As investors debate the validity of the stress test to gauge the financial health of European banks, the market has definitely signaled clues on the charts that we are nowhere out of the woods yet with the sovereign debt issue. Since the European crisis began at the end of April, the news out of Europe has rattled the markets on high volume selloffs, break of trends and moving averages. It is interesting that now, with the stress test showing positive, investors are hesitant to jump back in. This is indicating that there are still other major concerns and that many of us don’t have faith in the stress test or published government reports.
One lesson I’ve learned as a trader is that if you don’t know what the trend is, don’t make a guess. Even a four year old child who looks at a price chart on gold can spot the uptrend. However, in the case of the major market indices -- where you have a declining 50-day moving average below the 200-day moving average, and when you are seeing poor price volume action -- it is best to be cautious. There can be impressive rallies before a bear market begins. The Dow Jones Industrial Average is overbought and has crossed the 200-day moving average on light volume. This has come after major bouts of selling from institutions including the infamous “flash crash in May.”
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The way I measure how excited a market is is through volume. A break above key support or resistance on low volume indicates that the move was not convincing and should send warning signs as a “fakeout.” This market is indicating that the moves higher are basically due to a lack of sellers, and any further news items which may be negative will bring the bears back out.
Housing is an area which is seeing very little demand right now. This is the industry which initiated the financial crisis we are in and it should be showing signs of strength in an economic recovery. Much of the rise in housing was the result of government intervention in the form of tax breaks offered to buyers. The rise in Treasury prices and the weakness in housing indicates that many people are not borrowing.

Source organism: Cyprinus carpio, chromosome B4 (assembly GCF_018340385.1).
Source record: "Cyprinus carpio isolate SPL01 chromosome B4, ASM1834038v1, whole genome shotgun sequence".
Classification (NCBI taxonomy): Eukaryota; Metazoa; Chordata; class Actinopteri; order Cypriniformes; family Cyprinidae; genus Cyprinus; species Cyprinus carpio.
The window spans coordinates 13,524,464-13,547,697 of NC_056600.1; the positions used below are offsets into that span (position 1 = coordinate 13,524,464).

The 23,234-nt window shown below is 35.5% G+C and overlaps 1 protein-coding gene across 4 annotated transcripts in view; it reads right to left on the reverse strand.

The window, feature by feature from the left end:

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Although housing appears to have a double bottom, I am a bit suspect of the lack of volume. It would be premature of me to call a buy signal on housing, especially since it has not tested the 50-day moving average as resistance after the bearish death cross of the 50-day crossing the 200-day. Housing needs to turn positive before any real rally can begin. Right now housing stocks are still bearish and a convincing break above the indices would change my mind, but the probabilities of that occurring with these overbought conditions and lack of volume are low.
There was a report this week about executives of bailed out banks who were paid $1.6 billion dollars of taxpayers money. As investors realize the staggering debt and the stagnant economy we are facing because of high taxes and increasing government intervention into the private sector, there will be major move away from cash and towards gold and silver. At that point gold and silver could move significantly higher. I believe that time may be closer than many sources would have you believe.
To summarize, some indexes have broken the moving averages to the upside but on low volume, as I have shown in the first chart. To me, this indicates that smart money is staying on the sidelines until the trends are more observable. Right now, my bias is that this rally is a fake-out and I will not become bullish again until I see a break above 10,600 on the Dow as well as a bullish golden crossover of the 50-day crossing the 200-day moving average to the upside. Volume is a crucial part of this equation. If there is some major accumulation coming coupled with the 50-day moving average sloping higher, then I will reconsider my position. However, at the moment I am still bearish on the markets and am bullish on silver and gold.
Disclosure: Author is long gold/silver mining stocks